Posted by Dale Buss on March 17, 2015 09:09 PM
As Kraft Foods' new CEO John Cahill commented on a quarterly earnings call last month, times are tough for the consumer packaged goods giant—and that was before the company voluntarily recalled 242,000 cases or 6.5 million individual boxes of Kraft Macaroni and Cheese today, or fell out with dietitians over a "Kids Eat Right" logo on Kraft Singles.
"Our brands can be found in 98% of the United States and Canadian households. They are some of the most well-recognized in our markets, if not around the world. Yet Kraft Foods hasn't gained share as a company for some time," Cahill told analysts on last month's earnings call. "And in 2014, we did not grow share in any individual category. We merely held flat at 60% of our US businesses, and lost share in the other 40%."
So if you’re Cahill or a fellow Kraft Foods executive these days, you realize that your competition isn't just other CPG giants such as ConAgra or Unilever or even Mondelez International, the Kraft spinoff where you’ve probably got several former colleagues.Continue reading...
Posted by Mark J. Miller on January 8, 2015 02:18 PM
Tesco, one of the top three food retailers in the world, has had a very rough stretch, thanks to an accounting scandal last fall that had the company overstating its first-half results by £263 million, or about $424 million.
The UK retailer today announced its plan for a much-needed turnaround for Britain's largest food retailer, including slashing prices, closing (or not even opening) a number of stores, replacing its UK CEO and selling off some of its assets, such as its Dunnhumby data-analytics business. It also just sold its unprofitable movie-streaming service, Blinkbox.
The lower prices aren’t on just a few things, either. Tesco has started a price war by lowering the prices on about 380 branded products, such as Warburtons Crumpets, Nutella, Branston pickles, Cadbury chocolates, Kellogg's breakfast items and (gasp!) Britain's beloved Marmite yeast spread.Continue reading...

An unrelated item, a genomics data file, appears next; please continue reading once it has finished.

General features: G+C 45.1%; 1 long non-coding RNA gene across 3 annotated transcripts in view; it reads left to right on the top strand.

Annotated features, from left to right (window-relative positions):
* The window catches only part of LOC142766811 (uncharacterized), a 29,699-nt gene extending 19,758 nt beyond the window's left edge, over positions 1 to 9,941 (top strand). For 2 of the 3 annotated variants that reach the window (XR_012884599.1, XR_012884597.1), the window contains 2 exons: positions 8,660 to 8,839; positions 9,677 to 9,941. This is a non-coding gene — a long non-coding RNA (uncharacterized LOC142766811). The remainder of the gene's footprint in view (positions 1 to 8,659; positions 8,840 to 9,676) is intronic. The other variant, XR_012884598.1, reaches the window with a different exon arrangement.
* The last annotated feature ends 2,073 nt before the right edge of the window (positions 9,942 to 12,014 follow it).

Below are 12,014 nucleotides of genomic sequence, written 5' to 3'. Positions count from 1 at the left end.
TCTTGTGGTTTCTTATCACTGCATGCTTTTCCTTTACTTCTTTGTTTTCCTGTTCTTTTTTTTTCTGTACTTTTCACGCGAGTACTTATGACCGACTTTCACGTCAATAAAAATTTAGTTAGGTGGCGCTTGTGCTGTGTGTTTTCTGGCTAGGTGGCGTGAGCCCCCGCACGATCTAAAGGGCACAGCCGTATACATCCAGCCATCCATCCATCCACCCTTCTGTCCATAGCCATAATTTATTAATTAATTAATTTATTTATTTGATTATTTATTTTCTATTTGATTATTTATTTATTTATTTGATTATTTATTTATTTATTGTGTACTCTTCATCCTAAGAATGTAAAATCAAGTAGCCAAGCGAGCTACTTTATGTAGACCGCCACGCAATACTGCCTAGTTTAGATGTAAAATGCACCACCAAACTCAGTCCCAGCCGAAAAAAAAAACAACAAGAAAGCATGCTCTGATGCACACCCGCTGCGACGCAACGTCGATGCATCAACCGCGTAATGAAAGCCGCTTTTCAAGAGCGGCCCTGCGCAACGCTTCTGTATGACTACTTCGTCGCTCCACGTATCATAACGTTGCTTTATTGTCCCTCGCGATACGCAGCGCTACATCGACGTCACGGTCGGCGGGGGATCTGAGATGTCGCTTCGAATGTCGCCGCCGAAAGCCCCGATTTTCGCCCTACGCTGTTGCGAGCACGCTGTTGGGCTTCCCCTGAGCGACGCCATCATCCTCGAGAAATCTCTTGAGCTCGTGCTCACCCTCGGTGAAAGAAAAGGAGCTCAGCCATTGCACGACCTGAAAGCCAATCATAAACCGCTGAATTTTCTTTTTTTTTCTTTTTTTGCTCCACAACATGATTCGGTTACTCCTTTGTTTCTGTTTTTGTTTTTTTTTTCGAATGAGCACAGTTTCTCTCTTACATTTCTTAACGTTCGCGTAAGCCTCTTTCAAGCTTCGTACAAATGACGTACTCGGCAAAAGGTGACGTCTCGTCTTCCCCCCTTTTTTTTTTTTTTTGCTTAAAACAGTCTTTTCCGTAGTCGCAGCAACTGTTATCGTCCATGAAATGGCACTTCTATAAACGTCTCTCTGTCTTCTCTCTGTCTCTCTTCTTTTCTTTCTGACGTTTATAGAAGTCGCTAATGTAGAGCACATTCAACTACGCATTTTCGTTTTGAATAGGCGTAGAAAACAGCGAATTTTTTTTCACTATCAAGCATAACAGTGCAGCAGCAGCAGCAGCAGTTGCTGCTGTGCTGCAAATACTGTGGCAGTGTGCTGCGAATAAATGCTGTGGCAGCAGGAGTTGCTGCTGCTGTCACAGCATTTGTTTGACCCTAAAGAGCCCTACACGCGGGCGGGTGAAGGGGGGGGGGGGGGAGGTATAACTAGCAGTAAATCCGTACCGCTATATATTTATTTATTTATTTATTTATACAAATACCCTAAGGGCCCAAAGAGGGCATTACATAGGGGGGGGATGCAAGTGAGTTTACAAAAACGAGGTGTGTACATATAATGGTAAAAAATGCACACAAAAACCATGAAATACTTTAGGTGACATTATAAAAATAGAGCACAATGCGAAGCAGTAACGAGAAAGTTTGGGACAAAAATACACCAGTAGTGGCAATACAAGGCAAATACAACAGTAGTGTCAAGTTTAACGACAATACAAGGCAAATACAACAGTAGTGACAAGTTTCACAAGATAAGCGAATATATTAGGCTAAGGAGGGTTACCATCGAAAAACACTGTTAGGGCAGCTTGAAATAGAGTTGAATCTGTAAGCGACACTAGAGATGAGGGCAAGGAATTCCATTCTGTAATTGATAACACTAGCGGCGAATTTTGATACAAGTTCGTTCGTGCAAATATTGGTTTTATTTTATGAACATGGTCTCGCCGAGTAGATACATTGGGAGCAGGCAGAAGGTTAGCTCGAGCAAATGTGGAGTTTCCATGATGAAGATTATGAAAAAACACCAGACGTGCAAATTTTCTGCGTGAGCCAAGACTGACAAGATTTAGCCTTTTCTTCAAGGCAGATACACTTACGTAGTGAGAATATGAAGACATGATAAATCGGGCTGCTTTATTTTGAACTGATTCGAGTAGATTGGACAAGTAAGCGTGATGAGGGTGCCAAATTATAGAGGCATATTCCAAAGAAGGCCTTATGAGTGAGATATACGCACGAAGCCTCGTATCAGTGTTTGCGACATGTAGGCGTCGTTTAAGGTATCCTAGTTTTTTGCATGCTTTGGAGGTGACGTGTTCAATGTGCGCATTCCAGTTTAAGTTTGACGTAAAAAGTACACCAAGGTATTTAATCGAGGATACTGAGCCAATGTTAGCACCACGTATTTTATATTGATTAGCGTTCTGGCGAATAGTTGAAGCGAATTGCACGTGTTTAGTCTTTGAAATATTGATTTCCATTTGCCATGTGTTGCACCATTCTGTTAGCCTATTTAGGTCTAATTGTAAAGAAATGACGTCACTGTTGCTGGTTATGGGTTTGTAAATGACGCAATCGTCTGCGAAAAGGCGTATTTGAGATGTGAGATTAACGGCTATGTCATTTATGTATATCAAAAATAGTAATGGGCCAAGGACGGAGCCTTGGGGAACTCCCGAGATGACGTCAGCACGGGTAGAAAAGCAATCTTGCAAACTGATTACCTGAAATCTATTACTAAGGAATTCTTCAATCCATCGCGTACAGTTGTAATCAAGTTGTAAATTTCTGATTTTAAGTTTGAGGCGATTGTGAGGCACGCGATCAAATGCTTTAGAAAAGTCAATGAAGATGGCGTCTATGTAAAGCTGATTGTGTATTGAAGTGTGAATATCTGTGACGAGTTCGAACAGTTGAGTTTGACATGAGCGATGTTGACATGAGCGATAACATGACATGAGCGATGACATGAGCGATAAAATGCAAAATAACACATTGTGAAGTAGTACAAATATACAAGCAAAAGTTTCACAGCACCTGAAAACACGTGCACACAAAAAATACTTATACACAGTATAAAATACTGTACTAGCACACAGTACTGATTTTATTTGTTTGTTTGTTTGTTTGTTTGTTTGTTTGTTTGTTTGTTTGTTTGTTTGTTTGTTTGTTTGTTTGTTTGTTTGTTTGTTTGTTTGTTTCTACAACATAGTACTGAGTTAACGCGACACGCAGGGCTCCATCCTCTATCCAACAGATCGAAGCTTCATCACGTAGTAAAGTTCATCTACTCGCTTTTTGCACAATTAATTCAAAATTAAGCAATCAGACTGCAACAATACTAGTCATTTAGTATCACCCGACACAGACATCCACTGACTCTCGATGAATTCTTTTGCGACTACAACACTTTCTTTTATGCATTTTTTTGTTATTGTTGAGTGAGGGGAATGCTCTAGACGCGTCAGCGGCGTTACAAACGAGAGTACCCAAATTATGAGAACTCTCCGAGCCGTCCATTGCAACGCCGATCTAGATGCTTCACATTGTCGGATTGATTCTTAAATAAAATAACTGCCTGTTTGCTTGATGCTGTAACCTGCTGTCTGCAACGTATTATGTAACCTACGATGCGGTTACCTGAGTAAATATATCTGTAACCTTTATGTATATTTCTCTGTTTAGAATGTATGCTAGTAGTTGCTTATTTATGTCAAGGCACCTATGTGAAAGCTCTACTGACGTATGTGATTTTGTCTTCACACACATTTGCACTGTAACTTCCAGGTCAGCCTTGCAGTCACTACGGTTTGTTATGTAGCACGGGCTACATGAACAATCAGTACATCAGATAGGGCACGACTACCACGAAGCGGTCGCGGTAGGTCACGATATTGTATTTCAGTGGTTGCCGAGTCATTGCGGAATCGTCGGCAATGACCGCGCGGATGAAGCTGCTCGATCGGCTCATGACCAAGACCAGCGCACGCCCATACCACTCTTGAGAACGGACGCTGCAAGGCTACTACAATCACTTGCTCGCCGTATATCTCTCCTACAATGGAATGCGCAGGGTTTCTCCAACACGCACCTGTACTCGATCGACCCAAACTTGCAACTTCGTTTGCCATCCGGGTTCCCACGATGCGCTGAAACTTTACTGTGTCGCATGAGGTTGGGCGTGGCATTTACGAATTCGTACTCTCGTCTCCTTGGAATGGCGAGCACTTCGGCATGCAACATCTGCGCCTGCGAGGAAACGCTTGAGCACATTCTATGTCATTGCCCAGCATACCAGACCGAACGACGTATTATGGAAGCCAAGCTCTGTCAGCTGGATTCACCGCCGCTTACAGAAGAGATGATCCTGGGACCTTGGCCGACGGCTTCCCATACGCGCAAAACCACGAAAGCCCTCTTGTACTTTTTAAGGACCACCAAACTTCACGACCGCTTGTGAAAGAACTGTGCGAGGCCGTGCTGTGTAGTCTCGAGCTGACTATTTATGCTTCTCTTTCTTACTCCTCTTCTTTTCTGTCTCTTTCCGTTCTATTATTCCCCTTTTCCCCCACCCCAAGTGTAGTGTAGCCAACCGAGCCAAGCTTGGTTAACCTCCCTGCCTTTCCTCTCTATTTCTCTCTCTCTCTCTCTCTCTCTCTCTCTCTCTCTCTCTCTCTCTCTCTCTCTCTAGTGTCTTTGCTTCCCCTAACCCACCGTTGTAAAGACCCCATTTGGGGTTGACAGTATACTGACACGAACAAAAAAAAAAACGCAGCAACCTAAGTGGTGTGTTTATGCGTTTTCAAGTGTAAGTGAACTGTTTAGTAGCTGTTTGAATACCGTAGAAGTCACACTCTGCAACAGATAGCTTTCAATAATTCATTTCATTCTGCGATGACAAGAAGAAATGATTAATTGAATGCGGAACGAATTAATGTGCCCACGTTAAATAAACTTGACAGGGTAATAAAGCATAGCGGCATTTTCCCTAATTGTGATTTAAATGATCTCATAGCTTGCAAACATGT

chew on this
Posted by Dale Buss on November 20, 2014 05:29 PM
Supermarkets have never been hotbeds of cutting-edge marketing. As a low-margin, commodity-oriented business, they've typically put most of their efforts into promotionally-oriented ads in Sunday newspapers and the like. They've also largely deferred to the desires of their CPG vendors—and when they haven't, it's been to produce stripped-down private labels.
Though U.S. megachains Whole Foods and Trader Joe's have made forays into the hip, farm-to-table feel that millennials love, most traditional grocery stores have lagged far behind when it comes to intriguing branding.
But look out for Lowe's Foods, a regional grocer with nearly 100 stores in North Carolina, South Carolina and Virginia, with its determination to tackle this branding thing. They enlisted the help of a Winston-Salem, NC-based agency, The Variable, to accomplish a total rebranding—to rave reviews.Continue reading...
Posted by Abe Sauer on November 19, 2014 04:01 PM
War, what is it good for? Absolutely nothing—except pulling at the heartstrings, perhaps.
During this most lucrative retail holiday of the year, a pitched battle is underway by UK brands looking to wrench hearts and wring a few pounds out of shoppers.
Sides have been taken by bystanders (like PETA) while newspapers' op-ed pages are weighing in on the gentlemanliness of the contest.
The winner—by a flipper—turns out to be this year's first mover waddler in the annual battle that is British holiday advertising.Continue reading...
Posted by Sheila Shayon on July 21, 2014 01:47 PM
Sustainability has a new battlefront, and the abrupt departure today of the head of the UK's largest supermarket demonstrates just how important and influential the topic has become to major grocers.